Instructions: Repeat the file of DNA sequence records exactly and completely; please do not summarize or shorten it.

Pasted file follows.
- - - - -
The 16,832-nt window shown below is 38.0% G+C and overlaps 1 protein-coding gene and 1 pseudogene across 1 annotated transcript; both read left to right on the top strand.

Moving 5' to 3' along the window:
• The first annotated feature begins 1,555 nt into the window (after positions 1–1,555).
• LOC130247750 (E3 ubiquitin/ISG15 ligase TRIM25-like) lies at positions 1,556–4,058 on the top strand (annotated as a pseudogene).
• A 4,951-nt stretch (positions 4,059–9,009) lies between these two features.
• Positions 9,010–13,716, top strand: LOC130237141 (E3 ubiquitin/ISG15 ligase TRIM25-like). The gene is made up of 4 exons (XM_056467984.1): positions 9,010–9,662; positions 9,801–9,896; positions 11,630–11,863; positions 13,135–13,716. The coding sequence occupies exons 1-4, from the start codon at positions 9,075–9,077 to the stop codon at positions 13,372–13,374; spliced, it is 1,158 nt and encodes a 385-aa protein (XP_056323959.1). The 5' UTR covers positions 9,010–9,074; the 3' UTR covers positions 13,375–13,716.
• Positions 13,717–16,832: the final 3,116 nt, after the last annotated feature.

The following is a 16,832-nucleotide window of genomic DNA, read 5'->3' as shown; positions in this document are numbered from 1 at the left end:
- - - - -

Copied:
The 16,832-nt window shown below is 38.0% G+C and overlaps 1 protein-coding gene and 1 pseudogene across 1 annotated transcript; both read left to right on the top strand.

Moving 5' to 3' along the window:
• The first annotated feature begins 1,555 nt into the window (after positions 1–1,555).
• LOC130247750 (E3 ubiquitin/ISG15 ligase TRIM25-like) lies at positions 1,556–4,058 on the top strand (annotated as a pseudogene).
• A 4,951-nt stretch (positions 4,059–9,009) lies between these two features.
• Positions 9,010–13,716, top strand: LOC130237141 (E3 ubiquitin/ISG15 ligase TRIM25-like). The gene is made up of 4 exons (XM_056467984.1): positions 9,010–9,662; positions 9,801–9,896; positions 11,630–11,863; positions 13,135–13,716. The coding sequence occupies exons 1-4, from the start codon at positions 9,075–9,077 to the stop codon at positions 13,372–13,374; spliced, it is 1,158 nt and encodes a 385-aa protein (XP_056323959.1). The 5' UTR covers positions 9,010–9,074; the 3' UTR covers positions 13,375–13,716.
• Positions 13,717–16,832: the final 3,116 nt, after the last annotated feature.

The following is a 16,832-nucleotide window of genomic DNA, read 5'->3' as shown; positions in this document are numbered from 1 at the left end: